Supreme Court E-Library
Information At Your Fingertips


  View printer friendly version

476 Phil. 92

EN BANC

[ G.R. No. 142297, June 15, 2004 ]

HOME DEVELOPMENT MUTUAL FUND, PETITIONER, VS. COMMISSION ON AUDIT, RESPONDENT.

D E C I S I O N

AZCUNA, J.:

Before us is a petition for certiorari under Rule 65 of the Rules of Court alleging that the Commission on Audit acted in excess of its jurisdiction or with grave abuse of discretion amounting to lack of jurisdiction in issuing Resolution No. 2000-086 dated March 7, 2000, which affirmed COA Decision No. 98-245 dated June 16, 1998. COA Decision No. 98-245 affirmed the audit disallowance of payment of productivity incentive bonus by petitioner Home Development Mutual Fund (HDMF) to its personnel pursuant to Republic Act No. 6971, otherwise known as the “Productivity Incentives Act of 1990.”

The facts are as follows:

Republic Act No. 6971, “An Act to Encourage Productivity and Maintain Industrial Peace by Providing Incentives to Both Labor and Capital,” was approved on November 22, 1990, and took effect on December 9, 1990.

Section 3 of said Act states:
Sec. 3. Coverage.-- This Act shall apply to all business enterprises with or without existing and duly recognized or certified labor organizations, including government-owned and controlled corporations performing proprietary functions. It shall cover all employees and workers including casual, regular, supervisory and managerial employees.
The Secretary of Labor and Employment and the Secretary of Finance promulgated the Rules Implementing Republic Act No. 6971[1] on June 4, 1991. Rule II of said implementing rules provides:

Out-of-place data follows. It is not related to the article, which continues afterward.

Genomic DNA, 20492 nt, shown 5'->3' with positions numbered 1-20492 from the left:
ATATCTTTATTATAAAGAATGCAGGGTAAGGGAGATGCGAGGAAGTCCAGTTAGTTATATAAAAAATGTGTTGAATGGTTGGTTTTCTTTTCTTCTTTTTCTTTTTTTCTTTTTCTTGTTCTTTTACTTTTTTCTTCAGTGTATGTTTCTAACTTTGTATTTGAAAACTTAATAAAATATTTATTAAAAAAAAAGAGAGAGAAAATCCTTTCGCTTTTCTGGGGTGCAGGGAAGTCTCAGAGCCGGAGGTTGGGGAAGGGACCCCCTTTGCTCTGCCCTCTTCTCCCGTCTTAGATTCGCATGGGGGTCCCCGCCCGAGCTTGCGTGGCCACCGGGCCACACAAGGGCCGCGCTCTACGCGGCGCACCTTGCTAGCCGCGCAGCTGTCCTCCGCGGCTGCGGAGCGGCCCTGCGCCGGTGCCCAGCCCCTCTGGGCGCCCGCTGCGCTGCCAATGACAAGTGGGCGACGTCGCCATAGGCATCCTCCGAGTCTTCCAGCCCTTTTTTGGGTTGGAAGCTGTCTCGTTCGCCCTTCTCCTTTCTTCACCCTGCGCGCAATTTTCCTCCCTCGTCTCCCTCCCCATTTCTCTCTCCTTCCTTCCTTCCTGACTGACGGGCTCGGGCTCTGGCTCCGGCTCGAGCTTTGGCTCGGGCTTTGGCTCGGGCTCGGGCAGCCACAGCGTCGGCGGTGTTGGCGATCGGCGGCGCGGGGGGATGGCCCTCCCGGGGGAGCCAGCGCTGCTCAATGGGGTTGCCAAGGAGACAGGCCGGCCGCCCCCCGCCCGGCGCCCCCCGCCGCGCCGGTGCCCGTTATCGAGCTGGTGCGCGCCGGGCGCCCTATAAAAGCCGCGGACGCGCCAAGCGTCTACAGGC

Section 1. Coverage. These Rules shall apply to:
(a)
All business enterprises with or without existing duly recognized or certified labor organizations, including government-owned and controlled corporations performing proprietary functions;


(b)All employees and workers including casual, regular, rank-and-file, supervisory and managerial employees.
On November 21, 1991, petitioner HDMF granted Productivity Incentive Bonus equivalent to one month salary plus allowance to all its personnel pursuant to Republic Act No. 6971, and its Implementing Rules.[2]

The HDMF granted said bonus despite the advice on August 26, 1991 of Undersecretary Salvador Enriquez of the Department of Budget and Management (DBM) to all government-owned and controlled corporations (GOCCs) and government financial institutions (GFIs) with original charters performing proprietary functions to defer payment of the productivity incentive bonus to their employees, pending the issuance of a definite ruling by the Office of the President on the matter.[3]